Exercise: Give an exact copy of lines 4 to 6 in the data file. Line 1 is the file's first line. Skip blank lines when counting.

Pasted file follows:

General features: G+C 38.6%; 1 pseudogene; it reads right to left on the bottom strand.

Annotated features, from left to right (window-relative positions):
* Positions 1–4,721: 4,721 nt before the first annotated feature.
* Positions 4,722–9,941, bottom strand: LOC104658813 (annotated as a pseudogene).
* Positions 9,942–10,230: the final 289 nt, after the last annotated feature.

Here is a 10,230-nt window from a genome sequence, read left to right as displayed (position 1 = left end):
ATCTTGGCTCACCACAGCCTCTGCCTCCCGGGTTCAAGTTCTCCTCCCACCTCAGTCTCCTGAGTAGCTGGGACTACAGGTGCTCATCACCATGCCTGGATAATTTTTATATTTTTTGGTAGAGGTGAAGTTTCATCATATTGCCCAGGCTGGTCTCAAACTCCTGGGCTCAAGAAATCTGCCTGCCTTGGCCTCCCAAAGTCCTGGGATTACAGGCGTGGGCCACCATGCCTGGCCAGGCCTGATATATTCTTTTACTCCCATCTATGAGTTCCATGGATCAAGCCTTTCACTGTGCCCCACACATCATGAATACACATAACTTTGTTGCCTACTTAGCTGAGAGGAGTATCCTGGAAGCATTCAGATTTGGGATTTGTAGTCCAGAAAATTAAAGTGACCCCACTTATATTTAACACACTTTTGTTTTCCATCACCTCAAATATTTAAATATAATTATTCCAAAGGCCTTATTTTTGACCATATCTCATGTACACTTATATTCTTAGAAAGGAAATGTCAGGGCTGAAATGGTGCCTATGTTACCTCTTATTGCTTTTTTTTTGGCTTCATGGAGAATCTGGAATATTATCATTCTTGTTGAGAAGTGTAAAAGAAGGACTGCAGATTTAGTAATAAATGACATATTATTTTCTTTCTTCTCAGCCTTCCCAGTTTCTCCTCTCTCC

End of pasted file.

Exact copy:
* Positions 4,722–9,941, bottom strand: LOC104658813 (annotated as a pseudogene).
* Positions 9,942–10,230: the final 289 nt, after the last annotated feature.

Here is a 10,230-nt window from a genome sequence, read left to right as displayed (position 1 = left end):